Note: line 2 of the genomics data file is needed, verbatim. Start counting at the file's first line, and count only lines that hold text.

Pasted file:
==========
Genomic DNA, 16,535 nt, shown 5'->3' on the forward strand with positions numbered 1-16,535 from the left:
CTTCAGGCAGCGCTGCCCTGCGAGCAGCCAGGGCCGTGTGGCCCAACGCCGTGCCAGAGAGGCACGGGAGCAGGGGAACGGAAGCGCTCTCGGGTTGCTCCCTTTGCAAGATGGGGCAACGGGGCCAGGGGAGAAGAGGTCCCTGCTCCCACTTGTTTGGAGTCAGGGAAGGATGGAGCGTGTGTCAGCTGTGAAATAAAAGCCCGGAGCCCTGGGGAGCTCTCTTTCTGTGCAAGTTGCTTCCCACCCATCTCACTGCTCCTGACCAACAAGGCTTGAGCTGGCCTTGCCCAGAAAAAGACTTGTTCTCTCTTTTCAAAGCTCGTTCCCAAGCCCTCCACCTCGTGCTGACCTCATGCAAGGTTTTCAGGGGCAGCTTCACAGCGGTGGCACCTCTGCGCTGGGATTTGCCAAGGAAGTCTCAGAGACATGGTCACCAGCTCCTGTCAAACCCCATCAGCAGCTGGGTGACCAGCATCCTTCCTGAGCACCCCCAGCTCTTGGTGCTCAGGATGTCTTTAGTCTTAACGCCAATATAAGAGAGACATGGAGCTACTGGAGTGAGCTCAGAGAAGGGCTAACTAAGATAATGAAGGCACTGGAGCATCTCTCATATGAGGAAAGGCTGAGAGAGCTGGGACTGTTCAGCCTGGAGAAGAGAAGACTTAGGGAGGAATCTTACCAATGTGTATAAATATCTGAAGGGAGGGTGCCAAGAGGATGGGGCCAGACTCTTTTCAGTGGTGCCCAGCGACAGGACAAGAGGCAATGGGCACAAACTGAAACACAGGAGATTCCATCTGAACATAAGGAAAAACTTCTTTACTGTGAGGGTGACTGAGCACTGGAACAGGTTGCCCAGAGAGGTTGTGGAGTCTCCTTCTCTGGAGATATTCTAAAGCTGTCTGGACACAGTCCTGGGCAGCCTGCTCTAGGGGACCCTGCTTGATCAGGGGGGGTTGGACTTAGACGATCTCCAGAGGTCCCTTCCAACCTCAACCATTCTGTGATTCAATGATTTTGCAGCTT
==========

CTTCAGGCAGCGCTGCCCTGCGAGCAGCCAGGGCCGTGTGGCCCAACGCCGTGCCAGAGAGGCACGGGAGCAGGGGAACGGAAGCGCTCTCGGGTTGCTCCCTTTGCAAGATGGGGCAACGGGGCCAGGGGAGAAGAGGTCCCTGCTCCCACTTGTTTGGAGTCAGGGAAGGATGGAGCGTGTGTCAGCTGTGAAATAAAAGCCCGGAGCCCTGGGGAGCTCTCTTTCTGTGCAAGTTGCTTCCCACCCATCTCACTGCTCCTGACCAACAAGGCTTGAGCTGGCCTTGCCCAGAAAAAGACTTGTTCTCTCTTTTCAAAGCTCGTTCCCAAGCCCTCCACCTCGTGCTGACCTCATGCAAGGTTTTCAGGGGCAGCTTCACAGCGGTGGCACCTCTGCGCTGGGATTTGCCAAGGAAGTCTCAGAGACATGGTCACCAGCTCCTGTCAAACCCCATCAGCAGCTGGGTGACCAGCATCCTTCCTGAGCACCCCCAGCTCTTGGTGCTCAGGATGTCTTTAGTCTTAACGCCAATATAAGAGAGACATGGAGCTACTGGAGTGAGCTCAGAGAAGGGCTAACTAAGATAATGAAGGCACTGGAGCATCTCTCATATGAGGAAAGGCTGAGAGAGCTGGGACTGTTCAGCCTGGAGAAGAGAAGACTTAGGGAGGAATCTTACCAATGTGTATAAATATCTGAAGGGAGGGTGCCAAGAGGATGGGGCCAGACTCTTTTCAGTGGTGCCCAGCGACAGGACAAGAGGCAATGGGCACAAACTGAAACACAGGAGATTCCATCTGAACATAAGGAAAAACTTCTTTACTGTGAGGGTGACTGAGCACTGGAACAGGTTGCCCAGAGAGGTTGTGGAGTCTCCTTCTCTGGAGATATTCTAAAGCTGTCTGGACACAGTCCTGGGCAGCCTGCTCTAGGGGACCCTGCTTGATCAGGGGGGGTTGGACTTAGACGATCTCCAGAGGTCCCTTCCAACCTCAACCATTCTGTGATTCAATGATTTTGCAGCTT